The largest country


Throughout history, nations have struggled to claim their title as the largest country in the world. This is as true today as in the past. However, as the world has access to more information and people have the ability to travel freely, communicate easily, and purchase, sell, or trade with the click of a computer button, the definition of largest is not as simple as it once was.

There are a lot of different ways to define size including geographic area, population, and economic leverage. We’ve got an overview of ways that various countries currently make it to the top of the list when they are measured by these specific criteria.

Measured by area: Russia

When measured in square kilometers, the largest country on the globe is currently Russia. It is so large that it borders 14 other countries and contains multiple geographic environments. It is worth noting that if someone were to remove seven million square kilometers Russia would retain its place at the top of the list while the seven million square kilometers would take a place in the top ten list of largest countries by area.

The second-largest country in the world is Canada. With almost ten million square kilometers, it includes both extensive coastlines, huge mountains, and access to the Arctic circle. It is followed in size by its continental neighbor the United States which retains much of its 9.8 square mass by access to Alaska. China and Brazil round out the other two nations in the list of top five countries by area. They are, respectively, 9.59 and 8.51 square kilometers each.

How does this compare to the size of empires throughout history? In ancient centuries, Alexander the Great created one of the largest empires known, stretching from Greece to northwest India. In the first century AD, the Roman Empire stretched for 5.7 million square kilometers and included approximately twenty percent of the world’s population. Centuries later, Mongolian leader Genghis Khan kicked off the creation of an empire that ultimately grew to approximately 23 million square kilometers.

Measured by population: China

Population is another frequently-cited way to measure a country’s size. According to the U.S. Census Bureau, China takes the top spot in the world in terms of population. While it is the fourth-largest country by area, as of July 2019, it was listed as having nearly 1.4 billion people despite past policies to help manage population growth. The only other country with more than a billion people is second-place India which as just over 1.3 residents. Together this is a huge percentage of the more than 7.58 billion people estimated to be living throughout the world.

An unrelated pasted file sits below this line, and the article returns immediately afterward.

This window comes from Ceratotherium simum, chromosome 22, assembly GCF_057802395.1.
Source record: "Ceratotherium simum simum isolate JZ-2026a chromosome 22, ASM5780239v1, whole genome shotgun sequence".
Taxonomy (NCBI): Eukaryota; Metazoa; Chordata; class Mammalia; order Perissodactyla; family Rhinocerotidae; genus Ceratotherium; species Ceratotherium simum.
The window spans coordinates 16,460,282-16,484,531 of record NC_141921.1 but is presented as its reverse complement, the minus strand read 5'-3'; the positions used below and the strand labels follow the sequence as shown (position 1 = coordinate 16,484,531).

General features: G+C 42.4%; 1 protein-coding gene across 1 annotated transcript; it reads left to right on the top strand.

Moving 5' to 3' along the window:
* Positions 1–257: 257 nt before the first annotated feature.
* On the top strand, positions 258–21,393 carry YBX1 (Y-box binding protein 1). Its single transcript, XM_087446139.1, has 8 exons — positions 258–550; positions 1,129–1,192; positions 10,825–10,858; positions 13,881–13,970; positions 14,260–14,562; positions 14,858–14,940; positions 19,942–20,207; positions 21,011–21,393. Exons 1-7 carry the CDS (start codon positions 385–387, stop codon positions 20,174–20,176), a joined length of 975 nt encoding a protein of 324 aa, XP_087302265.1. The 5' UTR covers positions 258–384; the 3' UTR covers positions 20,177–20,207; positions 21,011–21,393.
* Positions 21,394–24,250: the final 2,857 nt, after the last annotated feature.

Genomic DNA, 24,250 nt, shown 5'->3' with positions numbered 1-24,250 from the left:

The rest of the countries in the top five world countries in terms of their population fall well below China and India. They include the United States with almost 332 million people, Indonesia with nearly 265 million people, and Pakistan with almost 211 million people. It is worth noting that this top five list is particularly heavy with countries from Asia, where growth has quadrupled overall in the 20th century. Astoundingly, overall Asia retains 30 % of the world’s land area but 60% of its population.

Measured by economic impact: The United States

Though it comes in third on a list of countries measured by square kilometers and population, the United States is at the top of the list when measured by its economy. In 2019, its nominal GDP (Gross Domestic Product) forecast is expected to exceed 21 trillion USD (U.S. Dollars). This is 20 percent of global output. Number two in this category is China which has more than 14 trillion GDP as measured in USD. Well behind both of these leaders is Japan, Germany, and the UK which have GDP output calculated to be approximately 5.2, 4.2 and nearly 3 trillion USD respectively.

A couple of things are worth noting when reviewing a country’s economic impact. China’s story of explosive growth is obvious, with an economy that grew by 35 percent since 1978 when it began a series of economic reforms. Currently, it is a powerhouse that holds substantial weight, though never the number one spot, in terms of landmass, population, and economy. However, many countries making a strong economic impact have neither large areas of land nor booming populations to account for their global contributions.

These current economic rankings aren’t necessarily permanent and may not tell the whole story. According to the International Monetary Fund (IMF), if you adjust the rankings to include a lower standard of living and lower consumer prices (an adjustment known as ranking for purchasing power parity), China passed the U.S. in 2014. The country may pass the U.S. by traditional GDP valuations as soon as 2030.

In contrast: The smallest countries

Just for fun, it can be fun to compare the size, population, and impact of the largest countries in the world with those at the other end of the spectrum. So, how small can countries on our planet get? In terms of landmass, the smallest country in the world is Vatican City with less than a kilometer of area. It consists of .44 square kilometers to be exact. It is followed by Monaco which measures just over 2 square kilometers. With approximately 1,000 people living there, Vatican City also claims the top spot on a list of smallest countries in terms of population.  The island nation of Tuvalu is the second least-populated country measuring just over 11,000 people. In 2019, Tuvalu and Nauru had the least amount of economic impact, measured at 45 and 114 GDP respectively.